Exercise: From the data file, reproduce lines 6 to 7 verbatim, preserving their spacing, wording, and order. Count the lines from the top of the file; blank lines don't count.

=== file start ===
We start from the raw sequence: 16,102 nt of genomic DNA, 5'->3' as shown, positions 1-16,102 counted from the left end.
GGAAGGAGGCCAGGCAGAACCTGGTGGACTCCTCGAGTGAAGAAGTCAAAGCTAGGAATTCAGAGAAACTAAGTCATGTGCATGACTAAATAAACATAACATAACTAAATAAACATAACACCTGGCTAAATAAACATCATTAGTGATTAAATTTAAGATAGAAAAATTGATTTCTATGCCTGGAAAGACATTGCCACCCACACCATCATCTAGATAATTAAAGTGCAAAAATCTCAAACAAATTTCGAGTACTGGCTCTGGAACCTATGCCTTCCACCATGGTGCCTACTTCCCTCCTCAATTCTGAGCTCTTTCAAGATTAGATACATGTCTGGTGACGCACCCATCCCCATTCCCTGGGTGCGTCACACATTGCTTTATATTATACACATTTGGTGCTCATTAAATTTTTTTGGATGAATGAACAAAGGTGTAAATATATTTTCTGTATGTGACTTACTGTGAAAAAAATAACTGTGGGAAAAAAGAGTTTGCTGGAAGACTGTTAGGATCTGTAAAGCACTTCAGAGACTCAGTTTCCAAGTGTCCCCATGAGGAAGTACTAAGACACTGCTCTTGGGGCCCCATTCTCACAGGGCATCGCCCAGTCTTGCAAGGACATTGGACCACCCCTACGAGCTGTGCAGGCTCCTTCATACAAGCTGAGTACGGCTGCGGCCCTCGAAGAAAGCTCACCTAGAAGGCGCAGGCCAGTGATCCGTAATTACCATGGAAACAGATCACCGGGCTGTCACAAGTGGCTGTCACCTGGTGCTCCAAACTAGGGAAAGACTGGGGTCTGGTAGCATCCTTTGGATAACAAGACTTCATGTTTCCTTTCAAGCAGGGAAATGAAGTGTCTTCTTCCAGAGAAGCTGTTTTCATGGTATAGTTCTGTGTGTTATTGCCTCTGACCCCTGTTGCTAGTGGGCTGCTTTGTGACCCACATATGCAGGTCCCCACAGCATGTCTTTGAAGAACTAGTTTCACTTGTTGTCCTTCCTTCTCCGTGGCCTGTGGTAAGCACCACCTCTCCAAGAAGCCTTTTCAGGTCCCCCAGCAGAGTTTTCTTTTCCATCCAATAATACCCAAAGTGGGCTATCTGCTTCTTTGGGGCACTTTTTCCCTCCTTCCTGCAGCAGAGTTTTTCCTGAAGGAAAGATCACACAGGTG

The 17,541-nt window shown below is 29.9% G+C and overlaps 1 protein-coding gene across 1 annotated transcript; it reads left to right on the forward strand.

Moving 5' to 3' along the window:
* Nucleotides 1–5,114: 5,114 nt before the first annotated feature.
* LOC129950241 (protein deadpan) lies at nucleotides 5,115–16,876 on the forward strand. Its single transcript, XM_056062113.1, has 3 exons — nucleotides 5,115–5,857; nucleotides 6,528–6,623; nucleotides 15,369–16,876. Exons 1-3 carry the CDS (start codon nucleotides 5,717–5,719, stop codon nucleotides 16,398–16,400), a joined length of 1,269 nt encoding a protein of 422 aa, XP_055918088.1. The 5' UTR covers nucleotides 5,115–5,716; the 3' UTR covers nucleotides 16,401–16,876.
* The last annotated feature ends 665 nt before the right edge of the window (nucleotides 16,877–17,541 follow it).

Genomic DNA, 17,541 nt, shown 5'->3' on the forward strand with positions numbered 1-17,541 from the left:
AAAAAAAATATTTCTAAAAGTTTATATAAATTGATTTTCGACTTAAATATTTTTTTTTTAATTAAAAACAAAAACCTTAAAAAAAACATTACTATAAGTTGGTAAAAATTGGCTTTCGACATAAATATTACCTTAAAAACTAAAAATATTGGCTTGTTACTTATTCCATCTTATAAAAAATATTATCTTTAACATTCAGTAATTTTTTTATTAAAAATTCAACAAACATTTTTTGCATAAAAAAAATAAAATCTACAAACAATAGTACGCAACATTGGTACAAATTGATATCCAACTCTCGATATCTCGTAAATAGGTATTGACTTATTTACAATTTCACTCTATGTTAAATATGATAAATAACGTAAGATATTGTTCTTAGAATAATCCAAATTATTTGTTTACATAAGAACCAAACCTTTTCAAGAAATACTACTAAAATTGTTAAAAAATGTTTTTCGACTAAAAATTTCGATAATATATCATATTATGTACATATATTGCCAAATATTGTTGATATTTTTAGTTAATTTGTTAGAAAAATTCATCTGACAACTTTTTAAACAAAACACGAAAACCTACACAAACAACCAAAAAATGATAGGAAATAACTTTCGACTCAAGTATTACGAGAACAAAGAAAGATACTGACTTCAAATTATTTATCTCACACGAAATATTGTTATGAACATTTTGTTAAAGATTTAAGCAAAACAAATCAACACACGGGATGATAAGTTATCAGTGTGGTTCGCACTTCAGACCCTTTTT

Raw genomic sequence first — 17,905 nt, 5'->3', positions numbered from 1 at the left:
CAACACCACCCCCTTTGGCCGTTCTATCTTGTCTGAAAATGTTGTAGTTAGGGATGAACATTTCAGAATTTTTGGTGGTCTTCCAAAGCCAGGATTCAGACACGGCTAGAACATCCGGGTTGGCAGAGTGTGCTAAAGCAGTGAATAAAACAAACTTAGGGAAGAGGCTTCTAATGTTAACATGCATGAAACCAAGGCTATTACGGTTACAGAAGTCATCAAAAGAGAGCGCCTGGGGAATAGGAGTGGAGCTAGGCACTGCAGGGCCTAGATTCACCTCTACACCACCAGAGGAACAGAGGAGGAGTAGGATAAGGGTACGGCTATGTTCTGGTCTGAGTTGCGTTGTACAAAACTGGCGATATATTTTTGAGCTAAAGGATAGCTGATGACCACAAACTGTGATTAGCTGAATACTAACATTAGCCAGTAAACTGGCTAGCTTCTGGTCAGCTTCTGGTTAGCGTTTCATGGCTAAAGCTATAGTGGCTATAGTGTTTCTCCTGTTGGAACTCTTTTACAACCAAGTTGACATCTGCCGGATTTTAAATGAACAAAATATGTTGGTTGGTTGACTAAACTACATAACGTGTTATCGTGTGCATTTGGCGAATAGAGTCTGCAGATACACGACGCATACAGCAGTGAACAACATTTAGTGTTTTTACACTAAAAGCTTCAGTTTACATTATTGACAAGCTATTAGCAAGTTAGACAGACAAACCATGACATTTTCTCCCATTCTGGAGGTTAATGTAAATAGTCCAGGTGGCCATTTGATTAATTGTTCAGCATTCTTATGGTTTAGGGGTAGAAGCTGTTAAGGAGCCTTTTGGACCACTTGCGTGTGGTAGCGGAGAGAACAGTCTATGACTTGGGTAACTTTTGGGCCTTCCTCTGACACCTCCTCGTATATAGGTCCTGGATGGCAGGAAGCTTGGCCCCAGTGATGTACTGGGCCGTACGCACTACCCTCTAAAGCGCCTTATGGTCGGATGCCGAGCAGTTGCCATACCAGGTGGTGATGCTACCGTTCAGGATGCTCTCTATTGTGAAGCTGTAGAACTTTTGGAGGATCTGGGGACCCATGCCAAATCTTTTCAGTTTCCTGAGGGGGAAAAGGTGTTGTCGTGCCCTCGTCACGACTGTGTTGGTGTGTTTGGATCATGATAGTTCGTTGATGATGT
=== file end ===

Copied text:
* LOC129950241 (protein deadpan) lies at nucleotides 5,115–16,876 on the forward strand. Its single transcript, XM_056062113.1, has 3 exons — nucleotides 5,115–5,857; nucleotides 6,528–6,623; nucleotides 15,369–16,876. Exons 1-3 carry the CDS (start codon nucleotides 5,717–5,719, stop codon nucleotides 16,398–16,400), a joined length of 1,269 nt encoding a protein of 422 aa, XP_055918088.1. The 5' UTR covers nucleotides 5,115–5,716; the 3' UTR covers nucleotides 16,401–16,876.
* The last annotated feature ends 665 nt before the right edge of the window (nucleotides 16,877–17,541 follow it).